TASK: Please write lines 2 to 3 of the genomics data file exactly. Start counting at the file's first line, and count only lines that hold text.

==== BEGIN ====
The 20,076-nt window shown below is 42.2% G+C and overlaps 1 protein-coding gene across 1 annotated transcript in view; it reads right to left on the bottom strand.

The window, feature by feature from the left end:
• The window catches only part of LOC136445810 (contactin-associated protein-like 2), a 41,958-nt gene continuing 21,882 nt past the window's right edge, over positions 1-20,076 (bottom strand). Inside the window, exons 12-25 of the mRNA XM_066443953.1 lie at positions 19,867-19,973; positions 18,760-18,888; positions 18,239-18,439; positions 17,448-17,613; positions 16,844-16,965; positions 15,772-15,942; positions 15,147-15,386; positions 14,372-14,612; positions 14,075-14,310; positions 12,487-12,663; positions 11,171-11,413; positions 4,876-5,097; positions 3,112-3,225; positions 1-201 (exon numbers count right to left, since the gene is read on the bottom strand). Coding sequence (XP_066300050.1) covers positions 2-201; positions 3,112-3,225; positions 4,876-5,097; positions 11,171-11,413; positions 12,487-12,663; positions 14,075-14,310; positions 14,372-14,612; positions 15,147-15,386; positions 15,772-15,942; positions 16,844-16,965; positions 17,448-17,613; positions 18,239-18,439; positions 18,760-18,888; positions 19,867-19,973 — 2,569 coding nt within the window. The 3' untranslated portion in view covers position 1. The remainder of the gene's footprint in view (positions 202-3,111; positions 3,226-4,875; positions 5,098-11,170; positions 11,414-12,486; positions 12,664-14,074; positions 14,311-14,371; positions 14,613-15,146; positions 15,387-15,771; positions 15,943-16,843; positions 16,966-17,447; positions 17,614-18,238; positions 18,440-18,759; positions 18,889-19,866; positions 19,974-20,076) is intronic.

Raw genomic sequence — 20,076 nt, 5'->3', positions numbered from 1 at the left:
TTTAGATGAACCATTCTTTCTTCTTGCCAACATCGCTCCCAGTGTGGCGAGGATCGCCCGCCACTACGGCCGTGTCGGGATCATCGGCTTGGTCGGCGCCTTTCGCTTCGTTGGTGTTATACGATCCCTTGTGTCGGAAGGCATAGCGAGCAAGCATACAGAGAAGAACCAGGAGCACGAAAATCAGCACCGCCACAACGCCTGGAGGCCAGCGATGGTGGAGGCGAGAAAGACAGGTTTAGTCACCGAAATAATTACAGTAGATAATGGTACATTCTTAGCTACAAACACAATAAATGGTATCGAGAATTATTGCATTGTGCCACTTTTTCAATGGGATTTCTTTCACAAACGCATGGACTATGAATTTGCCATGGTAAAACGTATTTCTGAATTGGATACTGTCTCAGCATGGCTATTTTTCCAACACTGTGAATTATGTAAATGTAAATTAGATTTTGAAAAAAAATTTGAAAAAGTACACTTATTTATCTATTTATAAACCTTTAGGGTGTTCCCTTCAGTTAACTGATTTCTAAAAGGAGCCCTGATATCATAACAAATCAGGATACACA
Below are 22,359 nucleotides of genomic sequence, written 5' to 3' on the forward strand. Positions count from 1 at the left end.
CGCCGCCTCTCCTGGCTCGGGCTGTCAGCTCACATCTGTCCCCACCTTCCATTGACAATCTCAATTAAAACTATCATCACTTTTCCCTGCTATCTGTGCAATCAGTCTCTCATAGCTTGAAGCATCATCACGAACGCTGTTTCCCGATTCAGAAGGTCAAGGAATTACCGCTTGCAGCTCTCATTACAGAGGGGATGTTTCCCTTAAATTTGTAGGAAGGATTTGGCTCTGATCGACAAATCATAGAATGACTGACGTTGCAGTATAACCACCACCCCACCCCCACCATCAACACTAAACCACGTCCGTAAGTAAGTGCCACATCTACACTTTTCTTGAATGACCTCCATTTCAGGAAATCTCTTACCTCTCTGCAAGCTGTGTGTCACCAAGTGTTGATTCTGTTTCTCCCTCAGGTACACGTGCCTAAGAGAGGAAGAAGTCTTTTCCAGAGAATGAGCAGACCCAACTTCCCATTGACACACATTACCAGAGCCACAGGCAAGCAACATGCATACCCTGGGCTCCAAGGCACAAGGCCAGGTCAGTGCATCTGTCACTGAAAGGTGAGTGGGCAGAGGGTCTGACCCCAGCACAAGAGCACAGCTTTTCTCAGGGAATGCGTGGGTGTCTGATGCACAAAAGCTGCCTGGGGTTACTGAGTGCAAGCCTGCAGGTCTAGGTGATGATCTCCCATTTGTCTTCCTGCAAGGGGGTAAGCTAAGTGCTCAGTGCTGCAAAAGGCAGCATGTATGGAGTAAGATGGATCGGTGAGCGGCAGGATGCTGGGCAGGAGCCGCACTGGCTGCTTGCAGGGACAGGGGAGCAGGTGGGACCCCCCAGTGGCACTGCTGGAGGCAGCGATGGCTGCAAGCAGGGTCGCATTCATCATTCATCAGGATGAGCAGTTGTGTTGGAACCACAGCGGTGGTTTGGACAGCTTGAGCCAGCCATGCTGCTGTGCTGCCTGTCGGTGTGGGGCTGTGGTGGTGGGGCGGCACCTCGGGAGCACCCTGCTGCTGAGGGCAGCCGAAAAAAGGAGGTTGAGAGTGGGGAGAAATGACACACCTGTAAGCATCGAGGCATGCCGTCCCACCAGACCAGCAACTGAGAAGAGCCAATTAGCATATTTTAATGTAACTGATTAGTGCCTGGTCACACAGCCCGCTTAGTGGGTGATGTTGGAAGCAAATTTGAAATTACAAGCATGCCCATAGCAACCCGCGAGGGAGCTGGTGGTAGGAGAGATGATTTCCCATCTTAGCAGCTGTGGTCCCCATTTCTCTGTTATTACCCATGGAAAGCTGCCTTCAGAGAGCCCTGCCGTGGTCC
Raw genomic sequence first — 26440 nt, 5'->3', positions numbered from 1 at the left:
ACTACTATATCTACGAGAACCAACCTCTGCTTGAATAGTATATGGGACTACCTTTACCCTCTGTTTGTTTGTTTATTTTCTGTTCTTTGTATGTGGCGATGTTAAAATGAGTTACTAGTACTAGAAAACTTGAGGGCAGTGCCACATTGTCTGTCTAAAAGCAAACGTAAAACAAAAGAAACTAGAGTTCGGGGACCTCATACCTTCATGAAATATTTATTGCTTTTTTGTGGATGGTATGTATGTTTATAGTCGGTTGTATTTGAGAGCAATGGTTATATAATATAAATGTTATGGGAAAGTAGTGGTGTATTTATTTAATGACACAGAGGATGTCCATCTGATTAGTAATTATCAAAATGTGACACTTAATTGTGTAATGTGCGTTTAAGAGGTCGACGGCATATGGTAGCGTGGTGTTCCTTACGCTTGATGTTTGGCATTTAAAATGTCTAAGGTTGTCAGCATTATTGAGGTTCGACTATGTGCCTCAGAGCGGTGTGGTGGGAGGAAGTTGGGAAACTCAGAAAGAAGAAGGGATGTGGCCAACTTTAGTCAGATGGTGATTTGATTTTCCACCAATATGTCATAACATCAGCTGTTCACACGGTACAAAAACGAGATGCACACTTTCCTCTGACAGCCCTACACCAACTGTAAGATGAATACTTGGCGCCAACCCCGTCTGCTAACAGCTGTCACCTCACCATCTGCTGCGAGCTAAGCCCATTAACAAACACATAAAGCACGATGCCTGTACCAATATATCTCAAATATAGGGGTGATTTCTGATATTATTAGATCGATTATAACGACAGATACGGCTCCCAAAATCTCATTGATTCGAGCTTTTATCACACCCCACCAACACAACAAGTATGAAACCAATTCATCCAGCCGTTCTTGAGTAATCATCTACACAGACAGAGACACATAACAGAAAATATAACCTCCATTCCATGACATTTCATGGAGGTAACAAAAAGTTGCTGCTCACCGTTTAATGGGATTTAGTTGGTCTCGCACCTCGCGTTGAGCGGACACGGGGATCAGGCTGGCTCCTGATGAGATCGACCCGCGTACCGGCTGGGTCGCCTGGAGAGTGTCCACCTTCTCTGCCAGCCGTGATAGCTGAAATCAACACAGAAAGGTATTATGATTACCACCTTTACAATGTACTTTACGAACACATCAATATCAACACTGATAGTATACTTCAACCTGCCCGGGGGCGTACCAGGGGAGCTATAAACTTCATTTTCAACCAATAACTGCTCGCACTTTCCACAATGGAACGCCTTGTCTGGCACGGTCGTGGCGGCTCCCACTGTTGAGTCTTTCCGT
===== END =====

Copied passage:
The window, feature by feature from the left end:
• The window catches only part of LOC136445810 (contactin-associated protein-like 2), a 41,958-nt gene continuing 21,882 nt past the window's right edge, over positions 1-20,076 (bottom strand). Inside the window, exons 12-25 of the mRNA XM_066443953.1 lie at positions 19,867-19,973; positions 18,760-18,888; positions 18,239-18,439; positions 17,448-17,613; positions 16,844-16,965; positions 15,772-15,942; positions 15,147-15,386; positions 14,372-14,612; positions 14,075-14,310; positions 12,487-12,663; positions 11,171-11,413; positions 4,876-5,097; positions 3,112-3,225; positions 1-201 (exon numbers count right to left, since the gene is read on the bottom strand). Coding sequence (XP_066300050.1) covers positions 2-201; positions 3,112-3,225; positions 4,876-5,097; positions 11,171-11,413; positions 12,487-12,663; positions 14,075-14,310; positions 14,372-14,612; positions 15,147-15,386; positions 15,772-15,942; positions 16,844-16,965; positions 17,448-17,613; positions 18,239-18,439; positions 18,760-18,888; positions 19,867-19,973 — 2,569 coding nt within the window. The 3' untranslated portion in view covers position 1. The remainder of the gene's footprint in view (positions 202-3,111; positions 3,226-4,875; positions 5,098-11,170; positions 11,414-12,486; positions 12,664-14,074; positions 14,311-14,371; positions 14,613-15,146; positions 15,387-15,771; positions 15,943-16,843; positions 16,966-17,447; positions 17,614-18,238; positions 18,440-18,759; positions 18,889-19,866; positions 19,974-20,076) is intronic.